“Black history is made every day and everywhere.”
As we continue to celebrate Black History Month, SAGE is asking members of the community to share about their passions and who inspires them to continue being advocates for the LGBT community. We recently spoke to Kim L. Hunt, 58, executive director of the Pride Action Tank (PAT), a project of AIDS Foundation Chicago. Kim lends her leadership to SAGE’s state-based advocacy work in Illinois and was also a panelist on our Pride in Place event with the director and cast of Netflix’s A Secret Love.
What is a project you’re working on right now that you’re passionate about?
Hmmm, it’s never just one project with me. Through my work at Pride Action Tank (PAT), I have the opportunity to work on multiple projects that have been co-created by community. One is OUTReach: Advocating for Safe & Inclusive Spaces for LGBT Older Adults, which has trained cohorts of LGBT older adults in storytelling and advocacy to push for policy changes that improve experiences and outcomes for all older adults. The other is One Roof Chicago, a project that had some incubation time at PAT and is devoted to building an LGBTQ+-centered intergenerational community for older adults and young people most in need of affirming housing, meaningful connection, and career development.
Who is your LGBT role model and why?
I have many LGBT role models. One who comes to mind is Miss Major, who has been an activist for the rights of trans women for decades, especially those who are currently and formerly incarcerated. She’s created so many pathways to liberation and her sense of urgency and vision are infectious. I’m honored and humbled to be on the list of many who get a check in call from her a few times a year.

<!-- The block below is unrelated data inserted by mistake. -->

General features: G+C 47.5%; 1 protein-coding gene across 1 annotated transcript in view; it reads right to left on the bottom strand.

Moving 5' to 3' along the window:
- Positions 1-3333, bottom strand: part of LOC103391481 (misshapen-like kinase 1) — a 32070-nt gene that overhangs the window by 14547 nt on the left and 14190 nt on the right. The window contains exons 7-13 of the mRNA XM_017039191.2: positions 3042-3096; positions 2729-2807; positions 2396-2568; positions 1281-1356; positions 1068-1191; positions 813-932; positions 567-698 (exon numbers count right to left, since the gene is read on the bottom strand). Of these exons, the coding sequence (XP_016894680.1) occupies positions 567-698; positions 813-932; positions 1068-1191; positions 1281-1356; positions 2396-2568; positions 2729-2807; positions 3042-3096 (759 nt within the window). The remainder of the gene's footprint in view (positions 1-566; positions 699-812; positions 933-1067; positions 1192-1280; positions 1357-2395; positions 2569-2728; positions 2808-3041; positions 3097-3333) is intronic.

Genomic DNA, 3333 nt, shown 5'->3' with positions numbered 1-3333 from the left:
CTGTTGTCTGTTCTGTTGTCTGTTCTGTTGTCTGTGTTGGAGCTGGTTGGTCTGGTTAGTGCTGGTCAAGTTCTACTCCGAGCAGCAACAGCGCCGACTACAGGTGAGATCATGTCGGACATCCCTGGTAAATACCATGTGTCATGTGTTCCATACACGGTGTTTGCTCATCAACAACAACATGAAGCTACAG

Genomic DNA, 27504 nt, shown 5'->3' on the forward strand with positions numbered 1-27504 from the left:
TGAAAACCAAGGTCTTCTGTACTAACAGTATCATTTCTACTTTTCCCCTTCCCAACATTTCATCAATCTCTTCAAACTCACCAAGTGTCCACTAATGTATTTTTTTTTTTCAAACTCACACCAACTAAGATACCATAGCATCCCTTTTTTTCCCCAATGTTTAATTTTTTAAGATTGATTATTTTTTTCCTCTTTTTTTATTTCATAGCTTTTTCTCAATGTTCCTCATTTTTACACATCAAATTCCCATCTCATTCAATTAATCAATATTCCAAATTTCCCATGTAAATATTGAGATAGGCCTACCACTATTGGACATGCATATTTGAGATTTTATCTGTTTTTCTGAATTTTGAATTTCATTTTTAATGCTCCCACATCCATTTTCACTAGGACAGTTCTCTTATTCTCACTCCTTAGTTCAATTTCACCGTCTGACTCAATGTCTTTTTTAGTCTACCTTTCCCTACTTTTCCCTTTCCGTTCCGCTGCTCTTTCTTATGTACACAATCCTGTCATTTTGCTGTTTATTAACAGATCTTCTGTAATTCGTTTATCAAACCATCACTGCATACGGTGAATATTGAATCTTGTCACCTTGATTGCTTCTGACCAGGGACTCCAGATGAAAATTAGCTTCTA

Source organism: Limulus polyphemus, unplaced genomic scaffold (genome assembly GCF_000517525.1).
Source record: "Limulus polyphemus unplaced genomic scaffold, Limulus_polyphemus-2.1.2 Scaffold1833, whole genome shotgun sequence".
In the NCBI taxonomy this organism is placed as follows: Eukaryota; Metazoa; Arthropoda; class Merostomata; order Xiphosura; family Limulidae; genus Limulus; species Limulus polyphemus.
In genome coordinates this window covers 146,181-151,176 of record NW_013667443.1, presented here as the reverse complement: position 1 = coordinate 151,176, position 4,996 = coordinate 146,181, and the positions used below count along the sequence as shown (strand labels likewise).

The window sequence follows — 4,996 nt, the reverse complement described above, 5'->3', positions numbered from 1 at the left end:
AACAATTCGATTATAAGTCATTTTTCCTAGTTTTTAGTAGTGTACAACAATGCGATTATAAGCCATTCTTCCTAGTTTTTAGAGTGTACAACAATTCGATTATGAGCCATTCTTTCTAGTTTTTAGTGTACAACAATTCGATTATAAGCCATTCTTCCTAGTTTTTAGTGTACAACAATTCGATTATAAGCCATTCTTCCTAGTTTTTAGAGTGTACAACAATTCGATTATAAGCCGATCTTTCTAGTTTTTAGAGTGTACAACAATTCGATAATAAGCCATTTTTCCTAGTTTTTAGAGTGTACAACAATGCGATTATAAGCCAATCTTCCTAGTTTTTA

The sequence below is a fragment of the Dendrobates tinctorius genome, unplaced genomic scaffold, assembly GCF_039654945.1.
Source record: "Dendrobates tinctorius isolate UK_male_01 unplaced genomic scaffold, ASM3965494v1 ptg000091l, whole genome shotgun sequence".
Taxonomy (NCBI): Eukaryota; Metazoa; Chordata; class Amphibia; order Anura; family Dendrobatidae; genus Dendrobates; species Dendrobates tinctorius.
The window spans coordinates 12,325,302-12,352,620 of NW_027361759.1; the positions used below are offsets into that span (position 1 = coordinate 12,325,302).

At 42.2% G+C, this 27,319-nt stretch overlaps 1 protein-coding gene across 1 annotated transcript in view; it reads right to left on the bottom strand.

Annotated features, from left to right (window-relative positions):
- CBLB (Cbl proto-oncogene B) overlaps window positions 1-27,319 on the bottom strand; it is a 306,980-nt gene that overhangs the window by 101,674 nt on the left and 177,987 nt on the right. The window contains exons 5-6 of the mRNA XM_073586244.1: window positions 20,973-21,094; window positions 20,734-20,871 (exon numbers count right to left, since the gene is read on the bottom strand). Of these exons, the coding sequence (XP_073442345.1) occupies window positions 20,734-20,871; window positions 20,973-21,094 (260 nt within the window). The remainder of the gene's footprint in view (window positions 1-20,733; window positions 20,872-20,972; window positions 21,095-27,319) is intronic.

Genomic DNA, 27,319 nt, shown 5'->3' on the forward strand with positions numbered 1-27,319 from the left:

History was made with this election with our first Black VP. When people are looking back on 2021 and the current administration, what’s something else you hope to see become part of Black history?
In late January I heard someone say, “What a long year this month has been so far.” I couldn’t agree more. My emotions are raw from living in a global pandemic, a racial reckoning movement like we’ve never seen, and an insurgence on the Capitol. And, I’m hopeful. I cried when Kamala Harris was sworn in as VP. At the same time I know that while representation is important, it’s not enough. Black history is made every day and everywhere. Something else that I hope to see become part of Black history is an end to the prevailing casual acceptance of the murders of Black transgender women in particular and to see them thrive. Because when Black trans women thrive, we all thrive.
Lastly, when it comes to being an advocate for LGBT-inclusive aging legislation, what sort of policies are you most passionate about moving forward?
This is an area that I have conversations about several times a week. LGBT cultural competency and empathy training are absolutely needed in health care, housing, and other services provided to LGBT older adults. But, truth be told, these are systems that don’t serve most people well. In addition to the training, we must have policies in place that pay front-line workers in these systems a living wage and we must shift our thinking in this country from one where high quality, accessible health care, and housing are treated as rights, not privileges.
Keep an eye out for more interviews with members of the SAGE community during Black History Month!
Looking for ways to get involved? Share your story by becoming a SAGE Spokesperson today.